This leaves no trace of doubt that these people were tricked. It may be due to not reading French that nobody seems to have noticed it before. Regardless, the present form of the paragraph, stating that some witnesses other than the actors were reading scripted lines is clearly in error and needs to be corrected.Jlbruyelle (talk) 16:25, 20 May 2013 (UTC)

Documentary or mockumentary?[edit]

On October 28, 2009, someone with the IP address of decided to change "mockumentary" to "documentary". I believe that mockumentary is more appropriate, especially in view of the fact that this film is, quite possibly, the epitomy of what a mockumentary actually is. I am not arguing here whether Neil Armstrong actually did or did not walk on the moon. What I am saying, though, is that the filmmaker obviously intended this to be a mockumentary. I will nevertheless wait a day or two before reinstating the original term to allow the anonymous editor to express his view, in case he had a valid reason to edit the page as he did. — Oclupak (talk) 19:48, 30 October 2009 (UTC)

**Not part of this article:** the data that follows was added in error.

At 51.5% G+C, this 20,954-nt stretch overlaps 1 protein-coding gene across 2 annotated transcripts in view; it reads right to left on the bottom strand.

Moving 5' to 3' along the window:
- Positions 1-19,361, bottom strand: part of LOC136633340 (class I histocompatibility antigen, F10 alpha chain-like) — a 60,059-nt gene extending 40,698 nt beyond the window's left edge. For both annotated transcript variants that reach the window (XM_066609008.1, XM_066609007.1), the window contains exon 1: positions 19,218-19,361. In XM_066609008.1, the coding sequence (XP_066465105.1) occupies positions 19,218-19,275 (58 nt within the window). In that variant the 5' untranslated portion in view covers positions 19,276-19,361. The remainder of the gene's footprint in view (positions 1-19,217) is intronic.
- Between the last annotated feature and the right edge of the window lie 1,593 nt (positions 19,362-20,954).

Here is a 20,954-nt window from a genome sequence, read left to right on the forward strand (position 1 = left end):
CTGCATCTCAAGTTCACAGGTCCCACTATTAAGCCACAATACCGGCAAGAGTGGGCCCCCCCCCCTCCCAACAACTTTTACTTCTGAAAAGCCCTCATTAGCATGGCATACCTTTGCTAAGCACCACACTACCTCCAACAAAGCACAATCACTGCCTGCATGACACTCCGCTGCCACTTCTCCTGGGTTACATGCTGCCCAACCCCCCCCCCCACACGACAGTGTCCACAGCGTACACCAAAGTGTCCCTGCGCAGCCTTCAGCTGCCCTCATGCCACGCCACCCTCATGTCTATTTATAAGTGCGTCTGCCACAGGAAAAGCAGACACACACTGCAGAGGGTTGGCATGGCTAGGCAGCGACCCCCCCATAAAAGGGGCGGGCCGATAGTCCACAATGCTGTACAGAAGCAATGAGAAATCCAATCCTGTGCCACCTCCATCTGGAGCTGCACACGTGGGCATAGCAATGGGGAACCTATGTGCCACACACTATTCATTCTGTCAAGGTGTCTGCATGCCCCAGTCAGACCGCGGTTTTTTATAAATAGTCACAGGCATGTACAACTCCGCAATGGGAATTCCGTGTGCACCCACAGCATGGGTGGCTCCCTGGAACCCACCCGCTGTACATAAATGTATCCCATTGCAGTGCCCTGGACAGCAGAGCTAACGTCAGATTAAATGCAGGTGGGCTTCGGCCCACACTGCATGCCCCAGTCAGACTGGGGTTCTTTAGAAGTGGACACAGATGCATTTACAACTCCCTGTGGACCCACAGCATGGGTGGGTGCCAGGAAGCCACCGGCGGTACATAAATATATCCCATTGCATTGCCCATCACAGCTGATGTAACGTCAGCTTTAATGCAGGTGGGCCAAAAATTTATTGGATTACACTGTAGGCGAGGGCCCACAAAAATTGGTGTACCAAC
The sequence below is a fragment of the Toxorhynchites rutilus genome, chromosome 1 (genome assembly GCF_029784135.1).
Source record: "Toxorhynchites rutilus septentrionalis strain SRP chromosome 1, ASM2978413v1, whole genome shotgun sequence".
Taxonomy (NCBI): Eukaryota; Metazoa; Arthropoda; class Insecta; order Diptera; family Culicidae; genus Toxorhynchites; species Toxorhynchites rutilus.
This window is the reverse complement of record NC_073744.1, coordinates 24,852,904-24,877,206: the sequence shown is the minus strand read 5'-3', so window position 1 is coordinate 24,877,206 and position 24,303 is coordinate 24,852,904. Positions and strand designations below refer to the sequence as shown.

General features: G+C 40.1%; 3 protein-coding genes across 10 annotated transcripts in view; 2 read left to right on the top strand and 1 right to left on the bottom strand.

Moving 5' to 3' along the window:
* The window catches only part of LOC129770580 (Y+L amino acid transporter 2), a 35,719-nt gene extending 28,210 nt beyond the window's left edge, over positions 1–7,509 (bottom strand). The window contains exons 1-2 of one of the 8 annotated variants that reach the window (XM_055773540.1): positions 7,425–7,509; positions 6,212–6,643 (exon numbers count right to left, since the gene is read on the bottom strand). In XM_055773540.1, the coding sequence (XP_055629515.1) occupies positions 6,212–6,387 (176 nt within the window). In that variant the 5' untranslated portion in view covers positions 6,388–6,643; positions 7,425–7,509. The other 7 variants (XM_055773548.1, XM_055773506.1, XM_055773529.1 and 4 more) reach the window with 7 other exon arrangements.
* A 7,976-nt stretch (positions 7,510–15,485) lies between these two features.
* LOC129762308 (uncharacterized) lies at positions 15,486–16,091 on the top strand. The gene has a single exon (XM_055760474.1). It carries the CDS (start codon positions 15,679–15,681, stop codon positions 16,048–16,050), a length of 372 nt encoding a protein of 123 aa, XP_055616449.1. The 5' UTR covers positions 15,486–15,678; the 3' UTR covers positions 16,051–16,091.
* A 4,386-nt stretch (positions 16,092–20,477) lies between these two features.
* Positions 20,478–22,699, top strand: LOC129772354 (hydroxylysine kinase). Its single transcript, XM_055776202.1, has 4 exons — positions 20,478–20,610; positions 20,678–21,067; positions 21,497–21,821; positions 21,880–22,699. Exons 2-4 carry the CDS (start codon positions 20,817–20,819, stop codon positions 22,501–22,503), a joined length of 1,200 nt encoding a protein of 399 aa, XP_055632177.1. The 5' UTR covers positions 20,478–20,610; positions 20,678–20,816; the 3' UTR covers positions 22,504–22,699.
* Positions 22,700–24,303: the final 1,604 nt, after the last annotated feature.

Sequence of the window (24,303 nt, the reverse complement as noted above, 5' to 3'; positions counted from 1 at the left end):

I agree with you, and nobody has come forward, so I changed it back. Captain Chaos (talk) 17:36, 6 April 2010 (UTC)
Agreed. Clearly not a documentary. Changed back to mockumentary.Catiline63 (talk) 06:39, 22 July 2010 (UTC)